It's fun to tinker with recipes that have proven practically foolproof in their printed version. One gets far more cocky, canny and creative with the confidence that our little modifications will be as successful as its mother. And in this case, it worked.
Ever since I watched Mark Bittman whip up the savory dark loaf, leavened with the unique chemical reaction of baking soda meeting the acidity of buttermilk, I've been making light and dark loaves for myself and for gift giving.
The dark bread gets its deep color from molasses which also provides some sweetness to offset the robust whole wheat flour and corn meal. The molasses also assures a moist crumb. The light bread is made with white whole wheat flour. An egg and honey replace the molasses.
I recently baked a dark loaf for a neighbor's birthday, adding a dish of raspberry butter* to go with it. That was a hit. With another birthday to celebrate, I decided to experiment with the lighter version. I added a half cup of mini chocolate chips, a half cup of slivered almonds and a 1/2 teaspoon of almond extract. The sensuous almond flavor intensified as the loaf baked and the kitchen sooned smelled better than any commercial room deodorizer could offer. Natural's always better.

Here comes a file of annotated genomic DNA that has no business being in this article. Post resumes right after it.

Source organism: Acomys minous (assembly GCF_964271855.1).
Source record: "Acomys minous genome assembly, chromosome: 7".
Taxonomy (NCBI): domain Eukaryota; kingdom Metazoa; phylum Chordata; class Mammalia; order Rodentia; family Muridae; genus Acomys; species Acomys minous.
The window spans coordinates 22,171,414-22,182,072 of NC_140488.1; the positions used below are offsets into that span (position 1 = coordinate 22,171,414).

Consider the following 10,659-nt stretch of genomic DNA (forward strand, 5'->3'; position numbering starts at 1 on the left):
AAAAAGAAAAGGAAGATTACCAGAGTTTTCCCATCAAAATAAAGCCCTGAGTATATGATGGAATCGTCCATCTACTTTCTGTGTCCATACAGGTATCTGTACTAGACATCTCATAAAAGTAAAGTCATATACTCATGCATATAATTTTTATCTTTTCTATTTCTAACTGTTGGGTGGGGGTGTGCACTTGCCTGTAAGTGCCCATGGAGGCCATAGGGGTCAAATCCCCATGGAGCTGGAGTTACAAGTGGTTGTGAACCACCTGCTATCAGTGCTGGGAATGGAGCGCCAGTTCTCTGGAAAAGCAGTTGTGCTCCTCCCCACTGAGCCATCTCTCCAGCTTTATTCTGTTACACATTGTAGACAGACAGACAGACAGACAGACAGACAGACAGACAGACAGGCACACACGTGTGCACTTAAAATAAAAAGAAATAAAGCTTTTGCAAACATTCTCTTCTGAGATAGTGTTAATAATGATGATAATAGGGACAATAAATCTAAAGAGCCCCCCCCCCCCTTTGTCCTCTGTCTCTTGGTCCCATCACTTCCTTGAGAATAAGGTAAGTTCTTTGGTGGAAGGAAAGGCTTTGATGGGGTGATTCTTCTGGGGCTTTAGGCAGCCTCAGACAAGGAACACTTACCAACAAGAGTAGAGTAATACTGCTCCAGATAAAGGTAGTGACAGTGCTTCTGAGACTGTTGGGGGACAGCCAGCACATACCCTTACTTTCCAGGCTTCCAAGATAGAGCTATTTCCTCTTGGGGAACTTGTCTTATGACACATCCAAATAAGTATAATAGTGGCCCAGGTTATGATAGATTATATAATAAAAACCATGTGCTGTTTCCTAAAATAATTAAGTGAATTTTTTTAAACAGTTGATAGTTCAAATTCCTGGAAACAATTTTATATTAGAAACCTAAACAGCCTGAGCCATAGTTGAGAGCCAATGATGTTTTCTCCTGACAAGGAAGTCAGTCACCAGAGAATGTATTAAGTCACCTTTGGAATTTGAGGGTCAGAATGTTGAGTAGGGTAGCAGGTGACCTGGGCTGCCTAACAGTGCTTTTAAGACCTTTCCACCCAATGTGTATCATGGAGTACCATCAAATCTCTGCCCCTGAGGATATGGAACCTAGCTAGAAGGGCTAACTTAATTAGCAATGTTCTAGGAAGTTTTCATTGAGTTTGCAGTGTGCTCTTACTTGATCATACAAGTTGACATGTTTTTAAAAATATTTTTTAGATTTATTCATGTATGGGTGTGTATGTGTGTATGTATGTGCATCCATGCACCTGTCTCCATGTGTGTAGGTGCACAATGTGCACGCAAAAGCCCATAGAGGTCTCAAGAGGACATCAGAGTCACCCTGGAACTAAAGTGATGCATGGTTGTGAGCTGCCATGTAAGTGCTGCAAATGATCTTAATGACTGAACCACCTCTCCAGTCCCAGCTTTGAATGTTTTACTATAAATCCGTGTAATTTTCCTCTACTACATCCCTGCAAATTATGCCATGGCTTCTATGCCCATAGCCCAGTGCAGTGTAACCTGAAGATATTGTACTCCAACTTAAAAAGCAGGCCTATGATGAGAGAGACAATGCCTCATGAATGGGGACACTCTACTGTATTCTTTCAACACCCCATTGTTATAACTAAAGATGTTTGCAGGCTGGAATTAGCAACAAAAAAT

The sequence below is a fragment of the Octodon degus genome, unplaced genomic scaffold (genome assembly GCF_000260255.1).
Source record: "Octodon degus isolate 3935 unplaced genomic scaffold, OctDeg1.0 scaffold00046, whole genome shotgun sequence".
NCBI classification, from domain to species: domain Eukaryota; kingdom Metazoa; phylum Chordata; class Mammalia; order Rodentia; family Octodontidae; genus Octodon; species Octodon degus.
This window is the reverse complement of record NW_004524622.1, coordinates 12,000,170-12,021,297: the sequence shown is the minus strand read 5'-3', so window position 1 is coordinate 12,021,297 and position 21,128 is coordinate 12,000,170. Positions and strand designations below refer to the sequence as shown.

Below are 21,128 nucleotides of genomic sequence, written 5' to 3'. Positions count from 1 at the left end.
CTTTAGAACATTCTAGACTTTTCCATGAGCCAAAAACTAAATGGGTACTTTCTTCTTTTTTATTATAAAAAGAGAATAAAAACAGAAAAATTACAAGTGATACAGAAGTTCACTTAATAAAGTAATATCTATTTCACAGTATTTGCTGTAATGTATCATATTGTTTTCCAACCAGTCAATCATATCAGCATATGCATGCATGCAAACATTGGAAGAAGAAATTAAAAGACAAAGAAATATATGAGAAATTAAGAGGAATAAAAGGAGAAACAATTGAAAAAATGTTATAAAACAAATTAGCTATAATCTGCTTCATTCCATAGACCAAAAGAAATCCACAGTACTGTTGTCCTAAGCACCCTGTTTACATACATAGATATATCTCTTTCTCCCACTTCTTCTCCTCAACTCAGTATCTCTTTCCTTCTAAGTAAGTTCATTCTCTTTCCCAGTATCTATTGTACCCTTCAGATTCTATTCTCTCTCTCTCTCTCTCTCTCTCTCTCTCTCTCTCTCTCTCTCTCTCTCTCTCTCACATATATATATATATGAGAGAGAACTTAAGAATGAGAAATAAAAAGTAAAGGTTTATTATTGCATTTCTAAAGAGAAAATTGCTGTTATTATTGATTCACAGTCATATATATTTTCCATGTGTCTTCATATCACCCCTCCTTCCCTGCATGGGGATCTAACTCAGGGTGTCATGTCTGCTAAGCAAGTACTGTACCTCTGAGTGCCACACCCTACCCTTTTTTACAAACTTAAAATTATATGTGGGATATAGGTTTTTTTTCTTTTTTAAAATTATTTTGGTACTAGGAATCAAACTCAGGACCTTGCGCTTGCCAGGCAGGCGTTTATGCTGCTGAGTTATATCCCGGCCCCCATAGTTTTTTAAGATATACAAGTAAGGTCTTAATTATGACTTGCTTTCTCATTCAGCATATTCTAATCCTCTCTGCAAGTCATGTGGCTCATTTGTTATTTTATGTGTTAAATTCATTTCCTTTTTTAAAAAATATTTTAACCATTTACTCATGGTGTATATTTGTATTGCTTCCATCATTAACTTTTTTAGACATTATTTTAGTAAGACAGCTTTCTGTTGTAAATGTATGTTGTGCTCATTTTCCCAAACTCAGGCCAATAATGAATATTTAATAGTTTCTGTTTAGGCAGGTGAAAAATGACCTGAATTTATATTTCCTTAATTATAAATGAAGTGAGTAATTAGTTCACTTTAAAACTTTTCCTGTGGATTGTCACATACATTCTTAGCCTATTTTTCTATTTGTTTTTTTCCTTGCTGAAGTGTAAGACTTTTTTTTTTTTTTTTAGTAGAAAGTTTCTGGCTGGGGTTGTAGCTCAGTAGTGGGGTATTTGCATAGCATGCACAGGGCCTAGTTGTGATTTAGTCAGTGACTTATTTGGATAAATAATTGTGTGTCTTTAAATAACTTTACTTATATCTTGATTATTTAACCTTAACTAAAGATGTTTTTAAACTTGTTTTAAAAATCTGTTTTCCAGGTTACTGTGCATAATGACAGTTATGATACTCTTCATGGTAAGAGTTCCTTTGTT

Both breads freeze well and toast beautifully in a wide slotted toaster. The dark bread is delicious with an herbed cream cheese and both are a treat with fruited compound butter.
* Raspberry butter. Cream together a quarter pound of soft(room temperature) unsalted butter with a half cup of defrosted frozen raspberries and a tablespoon of raw, unfiltered orange blossom honey. Once blended, works beautifully in a food processor, either scoop the pretty pink butter into a ramekin and chill or form into a roll using waxed paper, then chill. Once cold and solid, the roll makes slicing little pats simple and gives the servings a professional finish. Either way, the butter tastes the same—delicious.
Next gift giving time, think about giving a gift from the kitchen. It's much appreciated and sends the message that you care.
Till next time . . . keep on cooking.